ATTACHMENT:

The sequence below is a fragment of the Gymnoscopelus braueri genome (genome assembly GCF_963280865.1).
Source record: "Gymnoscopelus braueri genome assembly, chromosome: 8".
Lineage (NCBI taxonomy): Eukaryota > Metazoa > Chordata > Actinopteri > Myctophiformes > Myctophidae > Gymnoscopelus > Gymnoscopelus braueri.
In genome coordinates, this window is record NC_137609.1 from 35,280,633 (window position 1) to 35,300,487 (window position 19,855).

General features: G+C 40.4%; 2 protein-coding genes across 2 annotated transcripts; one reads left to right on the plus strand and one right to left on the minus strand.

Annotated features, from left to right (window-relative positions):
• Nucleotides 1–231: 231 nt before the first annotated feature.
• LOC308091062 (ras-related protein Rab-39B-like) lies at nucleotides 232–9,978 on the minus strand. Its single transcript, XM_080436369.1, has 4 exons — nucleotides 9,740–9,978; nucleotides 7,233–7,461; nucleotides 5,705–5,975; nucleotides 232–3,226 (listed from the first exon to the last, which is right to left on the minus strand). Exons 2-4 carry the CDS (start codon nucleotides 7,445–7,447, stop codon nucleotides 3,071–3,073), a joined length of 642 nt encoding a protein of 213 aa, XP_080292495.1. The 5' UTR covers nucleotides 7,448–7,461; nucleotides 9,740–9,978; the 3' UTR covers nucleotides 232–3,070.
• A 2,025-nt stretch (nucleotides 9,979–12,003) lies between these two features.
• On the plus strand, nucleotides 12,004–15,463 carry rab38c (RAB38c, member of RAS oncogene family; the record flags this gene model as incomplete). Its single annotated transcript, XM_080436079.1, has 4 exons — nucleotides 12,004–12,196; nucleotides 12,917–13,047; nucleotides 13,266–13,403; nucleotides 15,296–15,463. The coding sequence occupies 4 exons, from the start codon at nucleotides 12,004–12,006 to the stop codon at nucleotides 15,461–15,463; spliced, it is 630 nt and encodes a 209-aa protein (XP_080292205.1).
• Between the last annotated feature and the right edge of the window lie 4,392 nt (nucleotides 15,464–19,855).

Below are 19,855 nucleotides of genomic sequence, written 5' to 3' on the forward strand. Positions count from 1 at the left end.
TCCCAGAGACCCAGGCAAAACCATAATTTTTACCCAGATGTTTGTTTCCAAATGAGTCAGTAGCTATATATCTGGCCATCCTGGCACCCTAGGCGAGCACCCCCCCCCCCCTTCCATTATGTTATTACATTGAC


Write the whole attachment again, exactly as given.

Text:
The sequence below is a fragment of the Gymnoscopelus braueri genome (genome assembly GCF_963280865.1).
Source record: "Gymnoscopelus braueri genome assembly, chromosome: 8".
Lineage (NCBI taxonomy): Eukaryota > Metazoa > Chordata > Actinopteri > Myctophiformes > Myctophidae > Gymnoscopelus > Gymnoscopelus braueri.
In genome coordinates, this window is record NC_137609.1 from 35,280,633 (window position 1) to 35,300,487 (window position 19,855).

General features: G+C 40.4%; 2 protein-coding genes across 2 annotated transcripts; one reads left to right on the plus strand and one right to left on the minus strand.

Annotated features, from left to right (window-relative positions):
• Nucleotides 1–231: 231 nt before the first annotated feature.
• LOC308091062 (ras-related protein Rab-39B-like) lies at nucleotides 232–9,978 on the minus strand. Its single transcript, XM_080436369.1, has 4 exons — nucleotides 9,740–9,978; nucleotides 7,233–7,461; nucleotides 5,705–5,975; nucleotides 232–3,226 (listed from the first exon to the last, which is right to left on the minus strand). Exons 2-4 carry the CDS (start codon nucleotides 7,445–7,447, stop codon nucleotides 3,071–3,073), a joined length of 642 nt encoding a protein of 213 aa, XP_080292495.1. The 5' UTR covers nucleotides 7,448–7,461; nucleotides 9,740–9,978; the 3' UTR covers nucleotides 232–3,070.
• A 2,025-nt stretch (nucleotides 9,979–12,003) lies between these two features.
• On the plus strand, nucleotides 12,004–15,463 carry rab38c (RAB38c, member of RAS oncogene family; the record flags this gene model as incomplete). Its single annotated transcript, XM_080436079.1, has 4 exons — nucleotides 12,004–12,196; nucleotides 12,917–13,047; nucleotides 13,266–13,403; nucleotides 15,296–15,463. The coding sequence occupies 4 exons, from the start codon at nucleotides 12,004–12,006 to the stop codon at nucleotides 15,461–15,463; spliced, it is 630 nt and encodes a 209-aa protein (XP_080292205.1).
• Between the last annotated feature and the right edge of the window lie 4,392 nt (nucleotides 15,464–19,855).

Below are 19,855 nucleotides of genomic sequence, written 5' to 3' on the forward strand. Positions count from 1 at the left end.
TCCCAGAGACCCAGGCAAAACCATAATTTTTACCCAGATGTTTGTTTCCAAATGAGTCAGTAGCTATATATCTGGCCATCCTGGCACCCTAGGCGAGCACCCCCCCCCCCCTTCCATTATGTTATTACATTGAC